This coming week I will introduce my students to theories on Formalism and Abstract Art. In my classes on art theory we go back and forth in history, trying to discover lines and resemblances across time. We have been discussing a lot of different themes and periods from classical art and renaissance to street art and relational aesthetics. But we have yet to talk in depth about what happens when art no longer picture nature or things we have seen before.
One of the artist I will use to help us all figure out more about the differences and similarities between figurative and abstract art, is the German artist Gerhard Richter. In his work he moves between the figurative and the abstract, equally inventive in both fields.
Gerhard Richter, Cage (2) (2006), oil on canvas
(you can find another Cage here)
The Cage Paintings were conceived as a single coherent group, and displayed for the first time at the Venice Biennale in 2007. Their titles, Cage (1)-(6), pay homage to the American avant-garde composer John Cage (1912-1992). In his ‘Lecture on Nothing’, Cage famously declared “I have nothing to say and I’m saying it.” Richter is equally suspicious of ideologies and any claim to absolute truth. He shies away from giving psychological interpretations to his paintings, preferring to allow viewers and critics to make up their own minds.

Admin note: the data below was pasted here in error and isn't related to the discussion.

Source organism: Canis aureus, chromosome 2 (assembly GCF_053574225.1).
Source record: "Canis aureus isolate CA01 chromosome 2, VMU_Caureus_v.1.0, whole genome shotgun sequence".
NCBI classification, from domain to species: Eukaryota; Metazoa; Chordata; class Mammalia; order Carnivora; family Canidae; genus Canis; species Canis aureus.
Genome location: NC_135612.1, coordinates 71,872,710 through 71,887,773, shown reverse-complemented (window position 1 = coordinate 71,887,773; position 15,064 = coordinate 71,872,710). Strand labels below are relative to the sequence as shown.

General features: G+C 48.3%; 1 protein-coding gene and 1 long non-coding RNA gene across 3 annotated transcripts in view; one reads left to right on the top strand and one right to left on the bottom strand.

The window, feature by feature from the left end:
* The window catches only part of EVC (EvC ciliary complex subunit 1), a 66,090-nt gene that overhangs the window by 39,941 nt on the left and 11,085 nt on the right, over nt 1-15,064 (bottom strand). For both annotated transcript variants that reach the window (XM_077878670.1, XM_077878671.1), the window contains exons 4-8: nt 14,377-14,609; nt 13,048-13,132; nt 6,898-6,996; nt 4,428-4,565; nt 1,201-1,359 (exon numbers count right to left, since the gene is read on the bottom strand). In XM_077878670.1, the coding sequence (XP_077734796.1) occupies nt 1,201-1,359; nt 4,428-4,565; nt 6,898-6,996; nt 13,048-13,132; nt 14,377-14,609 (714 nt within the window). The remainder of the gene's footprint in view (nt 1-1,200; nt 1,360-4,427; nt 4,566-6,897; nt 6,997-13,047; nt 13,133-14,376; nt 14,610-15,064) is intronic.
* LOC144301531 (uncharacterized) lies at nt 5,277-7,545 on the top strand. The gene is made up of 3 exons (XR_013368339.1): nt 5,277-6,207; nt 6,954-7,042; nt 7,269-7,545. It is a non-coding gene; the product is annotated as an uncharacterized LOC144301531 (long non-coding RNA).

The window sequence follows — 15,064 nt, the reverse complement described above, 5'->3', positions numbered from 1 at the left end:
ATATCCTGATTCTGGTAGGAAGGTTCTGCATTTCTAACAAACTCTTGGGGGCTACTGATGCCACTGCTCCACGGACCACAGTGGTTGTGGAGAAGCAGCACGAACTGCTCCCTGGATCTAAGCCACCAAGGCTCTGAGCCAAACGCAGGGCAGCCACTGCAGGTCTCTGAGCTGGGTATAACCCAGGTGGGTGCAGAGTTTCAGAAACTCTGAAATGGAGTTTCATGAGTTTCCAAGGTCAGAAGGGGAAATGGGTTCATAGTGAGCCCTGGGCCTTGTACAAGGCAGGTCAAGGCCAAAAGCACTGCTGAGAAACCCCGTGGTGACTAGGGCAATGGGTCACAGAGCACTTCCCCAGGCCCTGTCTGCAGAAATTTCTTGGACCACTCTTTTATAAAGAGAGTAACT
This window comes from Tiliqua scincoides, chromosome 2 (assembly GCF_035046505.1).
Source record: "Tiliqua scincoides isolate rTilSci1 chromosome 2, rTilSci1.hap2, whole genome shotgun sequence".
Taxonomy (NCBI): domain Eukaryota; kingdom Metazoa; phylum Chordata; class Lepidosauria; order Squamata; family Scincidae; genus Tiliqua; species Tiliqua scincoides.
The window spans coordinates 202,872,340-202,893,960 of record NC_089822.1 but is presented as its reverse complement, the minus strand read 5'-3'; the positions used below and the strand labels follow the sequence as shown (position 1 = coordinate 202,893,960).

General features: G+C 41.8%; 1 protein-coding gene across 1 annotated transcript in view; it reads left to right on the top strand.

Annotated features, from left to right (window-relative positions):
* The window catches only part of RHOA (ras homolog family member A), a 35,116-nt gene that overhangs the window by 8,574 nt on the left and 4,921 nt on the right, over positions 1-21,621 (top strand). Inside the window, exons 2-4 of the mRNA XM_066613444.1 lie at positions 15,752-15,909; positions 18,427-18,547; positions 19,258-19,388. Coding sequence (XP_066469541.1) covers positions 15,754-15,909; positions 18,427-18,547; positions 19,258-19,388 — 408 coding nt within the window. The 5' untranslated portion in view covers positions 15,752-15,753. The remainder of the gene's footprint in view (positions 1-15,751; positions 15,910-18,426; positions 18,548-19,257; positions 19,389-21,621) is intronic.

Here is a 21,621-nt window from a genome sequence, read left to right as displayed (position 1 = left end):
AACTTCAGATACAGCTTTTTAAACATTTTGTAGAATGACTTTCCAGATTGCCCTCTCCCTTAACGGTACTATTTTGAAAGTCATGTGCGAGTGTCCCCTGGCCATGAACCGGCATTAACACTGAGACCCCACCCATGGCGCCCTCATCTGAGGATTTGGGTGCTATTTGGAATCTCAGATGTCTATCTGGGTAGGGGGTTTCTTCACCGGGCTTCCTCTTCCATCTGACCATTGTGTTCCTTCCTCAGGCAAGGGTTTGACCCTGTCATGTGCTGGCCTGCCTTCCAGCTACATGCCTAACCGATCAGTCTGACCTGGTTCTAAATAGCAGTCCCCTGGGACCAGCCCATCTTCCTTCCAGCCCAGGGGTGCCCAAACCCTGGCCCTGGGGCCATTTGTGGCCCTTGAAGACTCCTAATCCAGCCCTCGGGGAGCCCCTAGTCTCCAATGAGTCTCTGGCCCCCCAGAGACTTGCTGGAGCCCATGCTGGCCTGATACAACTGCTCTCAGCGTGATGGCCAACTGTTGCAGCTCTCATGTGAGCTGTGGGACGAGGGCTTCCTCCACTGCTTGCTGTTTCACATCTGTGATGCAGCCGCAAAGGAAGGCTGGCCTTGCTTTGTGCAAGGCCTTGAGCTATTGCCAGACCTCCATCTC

Gerhard Richter, Seascape (1998), oil on canvas
Gerhard Richter’s paintings have been referred to as models of perception. Indeed, his work is as much about the act of looking as any other subject. In his photo-based works, Richter combines various tropes of painting and photography to create a kind of representational problem: how and when does the eye sense the difference between a painted surface and the photographically recorded? In Richter’s seemingly conventional yet large-scale Seestück (Seascape, 1998), the pigment is thinly applied, resulting in a surface that emulates the flatness of a photograph. And, like a snapshot might be, it is blurred. Here, the visual becomes conceptual, as Richter literally obscures the distinction between the photographic and the painted. Seascape, which also recalls the moody, atmospheric landscapes of German Romantic painter Caspar David Friedrich.
Gerhard Richter, Betty (1988), oil on canvas
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